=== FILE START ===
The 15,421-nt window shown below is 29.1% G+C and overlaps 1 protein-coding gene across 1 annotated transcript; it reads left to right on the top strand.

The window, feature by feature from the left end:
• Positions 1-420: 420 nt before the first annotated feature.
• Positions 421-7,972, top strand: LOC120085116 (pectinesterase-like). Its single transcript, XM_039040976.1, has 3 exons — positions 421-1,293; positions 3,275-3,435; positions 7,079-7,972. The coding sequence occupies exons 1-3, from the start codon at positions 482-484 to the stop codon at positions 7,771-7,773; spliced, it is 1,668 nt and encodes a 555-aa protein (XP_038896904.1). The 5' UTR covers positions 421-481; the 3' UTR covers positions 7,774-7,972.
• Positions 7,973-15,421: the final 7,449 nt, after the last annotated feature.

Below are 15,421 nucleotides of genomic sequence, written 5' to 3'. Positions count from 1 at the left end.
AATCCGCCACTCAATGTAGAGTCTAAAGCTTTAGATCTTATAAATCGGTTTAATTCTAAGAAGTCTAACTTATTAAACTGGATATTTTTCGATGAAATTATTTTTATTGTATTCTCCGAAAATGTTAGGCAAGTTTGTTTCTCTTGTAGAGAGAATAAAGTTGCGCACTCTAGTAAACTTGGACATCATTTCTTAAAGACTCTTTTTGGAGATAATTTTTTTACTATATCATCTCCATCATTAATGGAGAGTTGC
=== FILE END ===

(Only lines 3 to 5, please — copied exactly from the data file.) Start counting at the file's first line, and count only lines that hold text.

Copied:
• Positions 1-420: 420 nt before the first annotated feature.
• Positions 421-7,972, top strand: LOC120085116 (pectinesterase-like). Its single transcript, XM_039040976.1, has 3 exons — positions 421-1,293; positions 3,275-3,435; positions 7,079-7,972. The coding sequence occupies exons 1-3, from the start codon at positions 482-484 to the stop codon at positions 7,771-7,773; spliced, it is 1,668 nt and encodes a 555-aa protein (XP_038896904.1). The 5' UTR covers positions 421-481; the 3' UTR covers positions 7,774-7,972.
• Positions 7,973-15,421: the final 7,449 nt, after the last annotated feature.